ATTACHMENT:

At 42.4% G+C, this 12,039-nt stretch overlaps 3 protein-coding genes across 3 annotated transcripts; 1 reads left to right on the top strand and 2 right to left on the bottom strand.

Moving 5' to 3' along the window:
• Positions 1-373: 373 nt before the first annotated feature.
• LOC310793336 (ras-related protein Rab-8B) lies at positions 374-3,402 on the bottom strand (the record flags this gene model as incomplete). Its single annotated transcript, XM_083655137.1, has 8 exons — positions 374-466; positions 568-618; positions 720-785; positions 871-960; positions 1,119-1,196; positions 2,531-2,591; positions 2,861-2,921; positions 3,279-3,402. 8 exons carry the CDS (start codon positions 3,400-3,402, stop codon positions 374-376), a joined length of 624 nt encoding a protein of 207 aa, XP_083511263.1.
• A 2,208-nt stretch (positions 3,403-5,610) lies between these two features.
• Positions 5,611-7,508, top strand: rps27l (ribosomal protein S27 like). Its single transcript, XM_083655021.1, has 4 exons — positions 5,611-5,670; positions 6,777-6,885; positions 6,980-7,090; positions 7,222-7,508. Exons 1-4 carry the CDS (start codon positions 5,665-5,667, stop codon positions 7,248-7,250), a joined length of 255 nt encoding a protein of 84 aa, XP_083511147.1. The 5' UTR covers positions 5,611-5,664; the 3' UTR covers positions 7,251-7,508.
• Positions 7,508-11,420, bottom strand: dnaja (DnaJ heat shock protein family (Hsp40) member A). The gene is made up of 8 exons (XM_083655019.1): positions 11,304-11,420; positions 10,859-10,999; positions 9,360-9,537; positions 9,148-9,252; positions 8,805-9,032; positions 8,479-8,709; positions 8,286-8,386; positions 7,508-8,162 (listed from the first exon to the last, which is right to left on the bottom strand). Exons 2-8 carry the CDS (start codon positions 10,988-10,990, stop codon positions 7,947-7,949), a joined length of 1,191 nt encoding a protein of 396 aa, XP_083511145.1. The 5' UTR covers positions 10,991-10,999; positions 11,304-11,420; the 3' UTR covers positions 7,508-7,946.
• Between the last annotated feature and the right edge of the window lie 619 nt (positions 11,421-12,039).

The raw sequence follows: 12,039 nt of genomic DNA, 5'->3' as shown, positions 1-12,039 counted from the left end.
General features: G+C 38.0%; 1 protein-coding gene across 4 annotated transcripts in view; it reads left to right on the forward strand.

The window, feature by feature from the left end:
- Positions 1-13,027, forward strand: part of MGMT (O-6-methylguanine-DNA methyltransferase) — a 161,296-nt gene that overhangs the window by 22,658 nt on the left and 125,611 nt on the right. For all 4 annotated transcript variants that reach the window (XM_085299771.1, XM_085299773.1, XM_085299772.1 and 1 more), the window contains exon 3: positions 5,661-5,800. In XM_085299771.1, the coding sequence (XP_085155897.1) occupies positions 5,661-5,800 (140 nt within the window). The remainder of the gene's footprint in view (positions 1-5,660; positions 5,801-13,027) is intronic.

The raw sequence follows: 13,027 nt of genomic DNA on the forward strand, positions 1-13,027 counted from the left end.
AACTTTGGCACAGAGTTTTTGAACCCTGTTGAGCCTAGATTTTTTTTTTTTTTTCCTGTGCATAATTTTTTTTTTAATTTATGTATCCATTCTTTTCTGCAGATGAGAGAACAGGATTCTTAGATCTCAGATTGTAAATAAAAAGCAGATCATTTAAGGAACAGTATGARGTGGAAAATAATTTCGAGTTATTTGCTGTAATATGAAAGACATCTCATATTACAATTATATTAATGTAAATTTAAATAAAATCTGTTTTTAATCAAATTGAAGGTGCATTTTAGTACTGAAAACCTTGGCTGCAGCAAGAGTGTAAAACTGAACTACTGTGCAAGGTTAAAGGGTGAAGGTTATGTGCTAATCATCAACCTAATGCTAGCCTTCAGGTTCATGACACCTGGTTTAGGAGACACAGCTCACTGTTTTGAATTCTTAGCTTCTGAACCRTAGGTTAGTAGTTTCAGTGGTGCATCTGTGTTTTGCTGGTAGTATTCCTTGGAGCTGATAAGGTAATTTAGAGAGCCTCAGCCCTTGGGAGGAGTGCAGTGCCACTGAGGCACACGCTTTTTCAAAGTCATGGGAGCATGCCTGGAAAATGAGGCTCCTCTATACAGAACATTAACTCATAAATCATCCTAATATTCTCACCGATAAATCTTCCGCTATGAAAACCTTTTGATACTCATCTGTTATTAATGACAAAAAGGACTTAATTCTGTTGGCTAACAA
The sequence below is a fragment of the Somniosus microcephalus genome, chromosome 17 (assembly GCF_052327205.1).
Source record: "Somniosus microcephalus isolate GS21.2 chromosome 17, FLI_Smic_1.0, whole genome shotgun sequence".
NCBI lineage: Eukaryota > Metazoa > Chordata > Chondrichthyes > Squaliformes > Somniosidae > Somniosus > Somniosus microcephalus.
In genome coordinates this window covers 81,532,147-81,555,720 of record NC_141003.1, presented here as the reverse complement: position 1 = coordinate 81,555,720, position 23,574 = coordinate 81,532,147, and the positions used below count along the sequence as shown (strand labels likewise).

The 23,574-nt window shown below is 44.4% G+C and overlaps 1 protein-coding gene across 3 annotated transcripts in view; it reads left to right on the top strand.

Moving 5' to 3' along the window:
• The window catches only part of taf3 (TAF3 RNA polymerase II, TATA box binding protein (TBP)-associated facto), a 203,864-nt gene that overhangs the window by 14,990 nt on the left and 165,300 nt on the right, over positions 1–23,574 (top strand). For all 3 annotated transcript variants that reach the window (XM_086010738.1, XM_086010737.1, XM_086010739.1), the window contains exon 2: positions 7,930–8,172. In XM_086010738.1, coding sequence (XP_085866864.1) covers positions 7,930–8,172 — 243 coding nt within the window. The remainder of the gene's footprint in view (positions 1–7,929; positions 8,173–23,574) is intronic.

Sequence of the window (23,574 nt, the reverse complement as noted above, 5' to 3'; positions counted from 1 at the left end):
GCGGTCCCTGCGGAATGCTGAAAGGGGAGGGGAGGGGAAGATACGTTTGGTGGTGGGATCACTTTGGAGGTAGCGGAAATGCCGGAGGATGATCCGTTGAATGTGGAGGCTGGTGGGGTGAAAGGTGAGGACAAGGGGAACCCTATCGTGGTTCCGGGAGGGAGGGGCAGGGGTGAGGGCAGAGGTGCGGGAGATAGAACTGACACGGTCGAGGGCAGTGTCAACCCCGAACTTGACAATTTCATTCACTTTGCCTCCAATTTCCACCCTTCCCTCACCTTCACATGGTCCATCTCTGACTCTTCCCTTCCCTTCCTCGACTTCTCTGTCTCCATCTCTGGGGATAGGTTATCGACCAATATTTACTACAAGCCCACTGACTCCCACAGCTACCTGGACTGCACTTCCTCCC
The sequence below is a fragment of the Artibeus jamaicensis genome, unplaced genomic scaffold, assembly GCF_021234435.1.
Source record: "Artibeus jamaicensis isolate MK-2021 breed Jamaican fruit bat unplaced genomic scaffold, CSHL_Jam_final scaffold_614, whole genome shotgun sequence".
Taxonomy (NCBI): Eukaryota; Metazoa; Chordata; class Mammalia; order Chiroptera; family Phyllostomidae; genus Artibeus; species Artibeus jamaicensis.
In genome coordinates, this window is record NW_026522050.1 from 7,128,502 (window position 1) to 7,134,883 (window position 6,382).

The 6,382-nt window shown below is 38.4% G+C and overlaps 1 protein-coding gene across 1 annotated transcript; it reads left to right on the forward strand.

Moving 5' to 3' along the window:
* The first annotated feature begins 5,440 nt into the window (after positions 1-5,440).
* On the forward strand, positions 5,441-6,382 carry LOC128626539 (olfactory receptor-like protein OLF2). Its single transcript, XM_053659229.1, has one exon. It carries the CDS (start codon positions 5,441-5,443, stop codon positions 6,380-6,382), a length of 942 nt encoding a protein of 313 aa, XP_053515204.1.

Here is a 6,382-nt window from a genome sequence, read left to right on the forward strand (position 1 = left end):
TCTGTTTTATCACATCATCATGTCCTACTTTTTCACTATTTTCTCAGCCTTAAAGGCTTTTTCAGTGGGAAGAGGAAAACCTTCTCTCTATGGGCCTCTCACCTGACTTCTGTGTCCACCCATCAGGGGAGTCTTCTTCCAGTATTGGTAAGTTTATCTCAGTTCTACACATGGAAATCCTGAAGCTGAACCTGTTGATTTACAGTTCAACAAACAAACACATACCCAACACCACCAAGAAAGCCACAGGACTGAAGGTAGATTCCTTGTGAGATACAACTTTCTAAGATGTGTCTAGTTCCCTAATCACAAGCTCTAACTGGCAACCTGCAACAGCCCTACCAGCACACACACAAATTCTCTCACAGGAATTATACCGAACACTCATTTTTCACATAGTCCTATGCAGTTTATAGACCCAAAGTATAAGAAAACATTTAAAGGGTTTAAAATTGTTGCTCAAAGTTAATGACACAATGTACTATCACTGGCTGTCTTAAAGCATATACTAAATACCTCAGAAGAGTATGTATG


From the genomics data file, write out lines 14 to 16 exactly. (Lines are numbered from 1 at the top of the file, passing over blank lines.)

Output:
AACTTTGGCACAGAGTTTTTGAACCCTGTTGAGCCTAGATTTTTTTTTTTTTTTCCTGTGCATAATTTTTTTTTTAATTTATGTATCCATTCTTTTCTGCAGATGAGAGAACAGGATTCTTAGATCTCAGATTGTAAATAAAAAGCAGATCATTTAAGGAACAGTATGARGTGGAAAATAATTTCGAGTTATTTGCTGTAATATGAAAGACATCTCATATTACAATTATATTAATGTAAATTTAAATAAAATCTGTTTTTAATCAAATTGAAGGTGCATTTTAGTACTGAAAACCTTGGCTGCAGCAAGAGTGTAAAACTGAACTACTGTGCAAGGTTAAAGGGTGAAGGTTATGTGCTAATCATCAACCTAATGCTAGCCTTCAGGTTCATGACACCTGGTTTAGGAGACACAGCTCACTGTTTTGAATTCTTAGCTTCTGAACCRTAGGTTAGTAGTTTCAGTGGTGCATCTGTGTTTTGCTGGTAGTATTCCTTGGAGCTGATAAGGTAATTTAGAGAGCCTCAGCCCTTGGGAGGAGTGCAGTGCCACTGAGGCACACGCTTTTTCAAAGTCATGGGAGCATGCCTGGAAAATGAGGCTCCTCTATACAGAACATTAACTCATAAATCATCCTAATATTCTCACCGATAAATCTTCCGCTATGAAAACCTTTTGATACTCATCTGTTATTAATGACAAAAAGGACTTAATTCTGTTGGCTAACAA
The sequence below is a fragment of the Somniosus microcephalus genome, chromosome 17 (assembly GCF_052327205.1).
Source record: "Somniosus microcephalus isolate GS21.2 chromosome 17, FLI_Smic_1.0, whole genome shotgun sequence".